Baltimore Ravens vs. Chicago Bears Report Card
Baltimore Ravens Post-Game Report Card
The Baltimore Ravens rediscovered their ground attack in the loss to the Chicago Bears, and all it took was a game against the league's second-worst rush defense to do it. Poor run D or not, the Ravens have to hope Ray Rice's 131-yard day was something they can build on, as incredibly, Baltimore is only one game out of the playoffs in spite of the defeat.
In a bizarre game that took nearly five-and-a-half hours to complete, the Ravens could not escape Chicago with a win after staking out an early ten-point lead. Unlike the previous week against the Cincinnati Bengals where they blew a double-digit lead but escaped with an overtime victory, the Ravens could not hold on in this one as frustrated fans will face another week of “what-ifs” and “should haves.”
After an intense series of storms that caused fans, players, coaches and refs alike to seek shelter, strong winds and rains persisted throughout the game. Players slipped and slid, as the refs tried literally to hold onto their hats .
In the end, a couple of drops, a fumbled snap and two Joe Flacco interceptions were enough to seal the victory for the Bears. Rice came up just short of carrying the Ravens to victory as he had done countless time before in seasons past.
The running game was strong while the secondary stepped up and shut down the Bears' trio of giant receivers. Who else stepped up and who deserves blame for the Ravens' sixth loss of the season? Find out in the following slides.
Alexander Diegel is a columnist for Rant Sports. You can follow him on Twitter @ItsaDiegel, "like" him on Facebook or add him to your network on google
For the second week in a row, Flacco had two interceptions and a completion percentage in the mid-50s. However, his performance was not as bad as the raw statistics would suggest. His receivers had some crucial drops on on some big throws, and a muffed snap forced Flacco to miss the tight window Torrey Smith had at the back of the end zone that could have won the game, not to mention the adverse effect of the wind on his throws. By no means was it a great day, just not a terrible one.
Ray Rice looked like a three-time Pro Bowler again, not the guy the Ravens found from the mall to wear his jersey for the first nine games of the season. Rice looked as explosive as ever and gained nearly as many yards on the ground in this game as he had in the previous nine combined.
Bernard Pierce, on the other hand, had another subpar game with just 18 yards on ten carries, as it appears he just may not be the guy the organization thought he was after a promising rookie season. Still, the "Rice is done" talk can be put on hold for at least a week in Baltimore after the team's best day on the ground all season.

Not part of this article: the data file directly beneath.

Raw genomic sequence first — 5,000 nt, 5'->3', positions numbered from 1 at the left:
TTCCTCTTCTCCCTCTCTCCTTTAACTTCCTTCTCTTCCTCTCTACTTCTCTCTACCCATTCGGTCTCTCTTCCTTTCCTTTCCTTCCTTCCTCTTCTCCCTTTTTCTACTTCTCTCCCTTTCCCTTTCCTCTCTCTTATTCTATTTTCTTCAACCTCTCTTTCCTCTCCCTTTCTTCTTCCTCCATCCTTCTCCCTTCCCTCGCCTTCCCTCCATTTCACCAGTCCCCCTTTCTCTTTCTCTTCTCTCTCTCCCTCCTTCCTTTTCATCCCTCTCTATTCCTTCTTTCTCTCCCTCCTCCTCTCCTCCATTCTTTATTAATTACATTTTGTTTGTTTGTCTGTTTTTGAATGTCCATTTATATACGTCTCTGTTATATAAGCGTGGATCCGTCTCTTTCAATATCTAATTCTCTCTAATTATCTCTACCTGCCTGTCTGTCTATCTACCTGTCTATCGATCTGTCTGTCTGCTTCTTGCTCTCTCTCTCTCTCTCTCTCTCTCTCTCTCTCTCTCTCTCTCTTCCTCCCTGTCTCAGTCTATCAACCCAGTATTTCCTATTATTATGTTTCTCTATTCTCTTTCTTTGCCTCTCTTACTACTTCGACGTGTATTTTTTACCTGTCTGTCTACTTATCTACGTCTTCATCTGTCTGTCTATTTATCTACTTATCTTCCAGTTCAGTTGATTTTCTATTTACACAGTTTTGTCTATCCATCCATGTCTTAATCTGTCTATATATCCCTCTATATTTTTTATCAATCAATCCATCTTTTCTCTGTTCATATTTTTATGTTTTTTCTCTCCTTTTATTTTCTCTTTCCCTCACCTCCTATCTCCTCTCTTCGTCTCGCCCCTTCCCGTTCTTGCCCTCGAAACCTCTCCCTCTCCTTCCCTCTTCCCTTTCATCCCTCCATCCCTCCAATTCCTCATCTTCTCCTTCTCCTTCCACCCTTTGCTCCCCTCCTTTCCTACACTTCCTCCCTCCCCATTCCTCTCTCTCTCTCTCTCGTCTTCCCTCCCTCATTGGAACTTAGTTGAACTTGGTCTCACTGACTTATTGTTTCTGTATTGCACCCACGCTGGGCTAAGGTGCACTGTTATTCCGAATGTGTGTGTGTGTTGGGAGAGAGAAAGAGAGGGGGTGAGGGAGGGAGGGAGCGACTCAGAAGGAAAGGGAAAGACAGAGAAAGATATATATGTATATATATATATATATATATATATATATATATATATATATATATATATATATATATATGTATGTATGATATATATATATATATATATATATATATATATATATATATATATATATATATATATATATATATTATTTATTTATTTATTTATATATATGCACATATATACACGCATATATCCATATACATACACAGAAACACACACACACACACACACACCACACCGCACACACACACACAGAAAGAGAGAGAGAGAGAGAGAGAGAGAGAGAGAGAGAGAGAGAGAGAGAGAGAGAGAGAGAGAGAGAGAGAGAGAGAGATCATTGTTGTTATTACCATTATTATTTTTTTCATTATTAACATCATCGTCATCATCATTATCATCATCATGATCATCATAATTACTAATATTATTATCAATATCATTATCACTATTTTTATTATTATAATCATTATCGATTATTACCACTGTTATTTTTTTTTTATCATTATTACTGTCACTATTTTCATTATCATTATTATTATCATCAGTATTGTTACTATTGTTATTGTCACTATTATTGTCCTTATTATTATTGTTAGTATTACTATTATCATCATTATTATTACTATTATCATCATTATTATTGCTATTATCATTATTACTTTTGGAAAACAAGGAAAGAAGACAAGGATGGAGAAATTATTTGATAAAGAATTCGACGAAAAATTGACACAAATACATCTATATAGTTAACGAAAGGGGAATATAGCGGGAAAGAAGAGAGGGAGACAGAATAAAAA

Wide Receivers/Tight Ends
On a day when the quarterback desperately needed his receivers to help him out, Tandon Doss had two crucial third-down drops to end drives for the Ravens. Torrey Smith stepped up as a possession receiver with five catches and caught Flacco's lone touchdown pass, while Dallas Clark made a nifty one-handed snag. The weather indicated there was not going to be a lot of production in the passing game, but the drops might have cost the Ravens this game.
It might have taken the a poor rush defense to do it, but the Ravens finally generated some production in the running game as the line paved the way for Rice's first 100-yard game of the season. The pass blocking was better as well, though new addition Eugene Monroe joined a long list of linemen to be abused by Julius Peppers, who accounted for two of Chicago's three sacks.
No sacks and just two tackles for loss came from this unit. Matt Forte had a solid but unspectacular day, minus his highlight-reel touchdown run. The D-Line wasn't dominated, but they didn't dominate either.
Terrell Suggs' blistering pace to the season has slowed as he was held without a sack for the second straight game. Breakout acquisition Daryl Smith was relatively quiet in this one as well, and in all the linebackers had their least disruptive game of the year. This unit was also the biggest culprit in Forte's tackle-breaking touchdown run.
The defensive backs did a standout job of containing the Bears' trio of 6-foot-3 receivers, as only Alshon Jeffery did anything to write home about. However, it's tough to tell how much of that was due to the tight coverage or the windy conditions. Jeffery likely would have turned a big gain in the middle of the field into a long touchdown had he not slipped in the soggy turf coming out of his break.
Though the unit did not get burned they did not create any turnovers against the Bears' backup quarterback, either.
Legendary return man Devin Hester was silent, so that was a huge plus for the special teams. Justin Tucker hit both of his field goals, including a 52 yarder. All in all, there were not any big plays created nor were there any given up.
John Harbaugh again made a costly, over-aggressive call late in the first half that led to Bears field goal. It's easy to play the "what-if" game, but when you lose a tight game questionable calls that don't go your way are going to be magnified. Special teams Coordinator Jerry Rosburg's unit executed well, only giving Hester two returns out of seven opportunities.